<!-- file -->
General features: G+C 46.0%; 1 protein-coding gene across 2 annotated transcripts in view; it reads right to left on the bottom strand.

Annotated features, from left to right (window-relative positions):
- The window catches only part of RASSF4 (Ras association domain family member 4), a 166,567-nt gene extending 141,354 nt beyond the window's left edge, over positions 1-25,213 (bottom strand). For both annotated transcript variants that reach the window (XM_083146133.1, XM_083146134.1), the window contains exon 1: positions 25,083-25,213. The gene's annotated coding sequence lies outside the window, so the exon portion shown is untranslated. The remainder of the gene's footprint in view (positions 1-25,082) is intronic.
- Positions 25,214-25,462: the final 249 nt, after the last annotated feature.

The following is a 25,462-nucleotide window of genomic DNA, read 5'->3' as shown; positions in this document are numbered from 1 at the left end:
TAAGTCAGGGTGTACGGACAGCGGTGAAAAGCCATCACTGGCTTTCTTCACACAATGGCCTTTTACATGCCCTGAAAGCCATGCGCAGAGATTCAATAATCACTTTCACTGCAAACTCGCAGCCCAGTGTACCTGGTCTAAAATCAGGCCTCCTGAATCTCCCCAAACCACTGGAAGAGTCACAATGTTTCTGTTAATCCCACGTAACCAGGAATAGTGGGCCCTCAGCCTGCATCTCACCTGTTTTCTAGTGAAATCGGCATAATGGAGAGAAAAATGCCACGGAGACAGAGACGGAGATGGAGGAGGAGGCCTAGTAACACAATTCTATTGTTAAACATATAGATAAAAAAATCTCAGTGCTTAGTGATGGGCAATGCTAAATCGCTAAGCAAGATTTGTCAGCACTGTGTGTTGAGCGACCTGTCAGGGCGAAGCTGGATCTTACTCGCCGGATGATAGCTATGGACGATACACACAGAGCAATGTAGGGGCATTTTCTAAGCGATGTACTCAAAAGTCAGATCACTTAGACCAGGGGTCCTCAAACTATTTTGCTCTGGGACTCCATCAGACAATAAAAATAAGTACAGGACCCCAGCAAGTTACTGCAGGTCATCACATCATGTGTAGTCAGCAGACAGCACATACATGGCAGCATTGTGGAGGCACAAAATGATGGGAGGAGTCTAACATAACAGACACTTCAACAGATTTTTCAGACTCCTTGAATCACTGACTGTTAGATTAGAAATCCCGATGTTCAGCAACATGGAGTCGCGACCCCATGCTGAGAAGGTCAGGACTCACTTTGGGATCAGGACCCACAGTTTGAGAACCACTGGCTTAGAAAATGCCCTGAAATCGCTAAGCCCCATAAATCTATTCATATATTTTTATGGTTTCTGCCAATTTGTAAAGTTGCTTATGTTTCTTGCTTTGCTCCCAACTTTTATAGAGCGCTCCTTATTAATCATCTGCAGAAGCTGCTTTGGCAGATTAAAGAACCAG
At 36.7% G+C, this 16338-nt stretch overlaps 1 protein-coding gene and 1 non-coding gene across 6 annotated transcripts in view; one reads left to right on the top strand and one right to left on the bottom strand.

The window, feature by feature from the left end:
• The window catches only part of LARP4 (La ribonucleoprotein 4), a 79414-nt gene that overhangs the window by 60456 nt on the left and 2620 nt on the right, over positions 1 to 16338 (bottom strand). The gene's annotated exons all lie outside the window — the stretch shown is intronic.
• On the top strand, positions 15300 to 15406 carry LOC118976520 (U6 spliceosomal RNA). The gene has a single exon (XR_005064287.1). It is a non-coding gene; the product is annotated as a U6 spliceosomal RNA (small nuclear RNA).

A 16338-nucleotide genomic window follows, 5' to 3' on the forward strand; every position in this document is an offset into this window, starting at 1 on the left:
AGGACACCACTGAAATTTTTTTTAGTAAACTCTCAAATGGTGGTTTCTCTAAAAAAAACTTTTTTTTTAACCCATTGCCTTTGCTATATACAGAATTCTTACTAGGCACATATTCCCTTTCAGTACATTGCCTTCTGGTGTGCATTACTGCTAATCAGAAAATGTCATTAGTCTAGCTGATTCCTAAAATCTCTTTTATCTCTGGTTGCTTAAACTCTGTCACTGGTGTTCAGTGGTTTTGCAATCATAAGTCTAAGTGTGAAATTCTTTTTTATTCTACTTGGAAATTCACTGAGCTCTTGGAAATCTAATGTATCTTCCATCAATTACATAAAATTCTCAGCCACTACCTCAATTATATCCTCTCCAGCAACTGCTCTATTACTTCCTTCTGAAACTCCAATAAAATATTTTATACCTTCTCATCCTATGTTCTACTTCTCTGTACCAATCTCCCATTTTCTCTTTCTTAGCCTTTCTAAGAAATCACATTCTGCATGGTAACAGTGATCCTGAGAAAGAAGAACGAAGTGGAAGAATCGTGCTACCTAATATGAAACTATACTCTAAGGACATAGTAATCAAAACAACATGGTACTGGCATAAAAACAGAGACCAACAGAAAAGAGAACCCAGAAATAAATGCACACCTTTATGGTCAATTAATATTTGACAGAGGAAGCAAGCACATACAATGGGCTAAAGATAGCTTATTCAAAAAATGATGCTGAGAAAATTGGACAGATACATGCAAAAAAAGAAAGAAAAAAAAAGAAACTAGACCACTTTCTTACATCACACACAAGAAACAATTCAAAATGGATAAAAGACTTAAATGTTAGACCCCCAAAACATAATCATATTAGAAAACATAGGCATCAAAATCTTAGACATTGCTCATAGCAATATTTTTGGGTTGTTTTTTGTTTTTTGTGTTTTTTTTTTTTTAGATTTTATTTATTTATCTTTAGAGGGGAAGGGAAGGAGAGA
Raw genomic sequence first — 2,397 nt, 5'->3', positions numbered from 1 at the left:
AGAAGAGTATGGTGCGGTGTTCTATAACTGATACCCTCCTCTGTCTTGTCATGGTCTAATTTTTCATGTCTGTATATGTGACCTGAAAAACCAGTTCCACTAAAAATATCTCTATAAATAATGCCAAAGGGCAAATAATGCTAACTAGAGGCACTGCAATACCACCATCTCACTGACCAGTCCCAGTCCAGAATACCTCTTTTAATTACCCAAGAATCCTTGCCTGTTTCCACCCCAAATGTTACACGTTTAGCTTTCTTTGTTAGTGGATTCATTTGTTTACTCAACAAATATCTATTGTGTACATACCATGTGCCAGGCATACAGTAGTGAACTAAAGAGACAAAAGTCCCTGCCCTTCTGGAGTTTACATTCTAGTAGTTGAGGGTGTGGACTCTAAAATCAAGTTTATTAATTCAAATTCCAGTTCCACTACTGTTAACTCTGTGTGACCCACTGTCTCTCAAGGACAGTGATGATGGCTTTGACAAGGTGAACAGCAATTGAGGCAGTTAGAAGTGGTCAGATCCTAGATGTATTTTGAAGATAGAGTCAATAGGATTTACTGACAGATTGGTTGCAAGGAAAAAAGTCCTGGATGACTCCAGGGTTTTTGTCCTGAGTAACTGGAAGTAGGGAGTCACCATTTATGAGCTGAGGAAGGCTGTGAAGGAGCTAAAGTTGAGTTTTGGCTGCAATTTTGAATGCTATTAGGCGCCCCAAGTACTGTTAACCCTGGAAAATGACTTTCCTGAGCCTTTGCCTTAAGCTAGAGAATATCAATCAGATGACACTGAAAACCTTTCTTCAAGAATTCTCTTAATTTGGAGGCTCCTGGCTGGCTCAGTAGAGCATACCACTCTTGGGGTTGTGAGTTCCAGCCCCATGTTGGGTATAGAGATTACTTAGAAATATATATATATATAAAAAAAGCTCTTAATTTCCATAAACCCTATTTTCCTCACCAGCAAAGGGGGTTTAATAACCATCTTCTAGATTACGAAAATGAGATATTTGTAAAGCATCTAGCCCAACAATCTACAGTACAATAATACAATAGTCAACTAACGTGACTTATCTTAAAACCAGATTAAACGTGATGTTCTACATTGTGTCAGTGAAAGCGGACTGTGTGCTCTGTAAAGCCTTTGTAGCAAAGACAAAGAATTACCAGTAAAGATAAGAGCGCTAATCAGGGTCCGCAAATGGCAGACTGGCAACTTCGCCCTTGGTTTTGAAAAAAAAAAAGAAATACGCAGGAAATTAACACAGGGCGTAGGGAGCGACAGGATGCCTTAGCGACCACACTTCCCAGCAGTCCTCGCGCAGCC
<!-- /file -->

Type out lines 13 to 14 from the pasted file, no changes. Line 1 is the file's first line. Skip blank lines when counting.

Raw genomic sequence first — 2,397 nt, 5'->3', positions numbered from 1 at the left:
AGAAGAGTATGGTGCGGTGTTCTATAACTGATACCCTCCTCTGTCTTGTCATGGTCTAATTTTTCATGTCTGTATATGTGACCTGAAAAACCAGTTCCACTAAAAATATCTCTATAAATAATGCCAAAGGGCAAATAATGCTAACTAGAGGCACTGCAATACCACCATCTCACTGACCAGTCCCAGTCCAGAATACCTCTTTTAATTACCCAAGAATCCTTGCCTGTTTCCACCCCAAATGTTACACGTTTAGCTTTCTTTGTTAGTGGATTCATTTGTTTACTCAACAAATATCTATTGTGTACATACCATGTGCCAGGCATACAGTAGTGAACTAAAGAGACAAAAGTCCCTGCCCTTCTGGAGTTTACATTCTAGTAGTTGAGGGTGTGGACTCTAAAATCAAGTTTATTAATTCAAATTCCAGTTCCACTACTGTTAACTCTGTGTGACCCACTGTCTCTCAAGGACAGTGATGATGGCTTTGACAAGGTGAACAGCAATTGAGGCAGTTAGAAGTGGTCAGATCCTAGATGTATTTTGAAGATAGAGTCAATAGGATTTACTGACAGATTGGTTGCAAGGAAAAAAGTCCTGGATGACTCCAGGGTTTTTGTCCTGAGTAACTGGAAGTAGGGAGTCACCATTTATGAGCTGAGGAAGGCTGTGAAGGAGCTAAAGTTGAGTTTTGGCTGCAATTTTGAATGCTATTAGGCGCCCCAAGTACTGTTAACCCTGGAAAATGACTTTCCTGAGCCTTTGCCTTAAGCTAGAGAATATCAATCAGATGACACTGAAAACCTTTCTTCAAGAATTCTCTTAATTTGGAGGCTCCTGGCTGGCTCAGTAGAGCATACCACTCTTGGGGTTGTGAGTTCCAGCCCCATGTTGGGTATAGAGATTACTTAGAAATATATATATATATAAAAAAAGCTCTTAATTTCCATAAACCCTATTTTCCTCACCAGCAAAGGGGGTTTAATAACCATCTTCTAGATTACGAAAATGAGATATTTGTAAAGCATCTAGCCCAACAATCTACAGTACAATAATACAATAGTCAACTAACGTGACTTATCTTAAAACCAGATTAAACGTGATGTTCTACATTGTGTCAGTGAAAGCGGACTGTGTGCTCTGTAAAGCCTTTGTAGCAAAGACAAAGAATTACCAGTAAAGATAAGAGCGCTAATCAGGGTCCGCAAATGGCAGACTGGCAACTTCGCCCTTGGTTTTGAAAAAAAAAAAGAAATACGCAGGAAATTAACACAGGGCGTAGGGAGCGACAGGATGCCTTAGCGACCACACTTCCCAGCAGTCCTCGCGCAGCC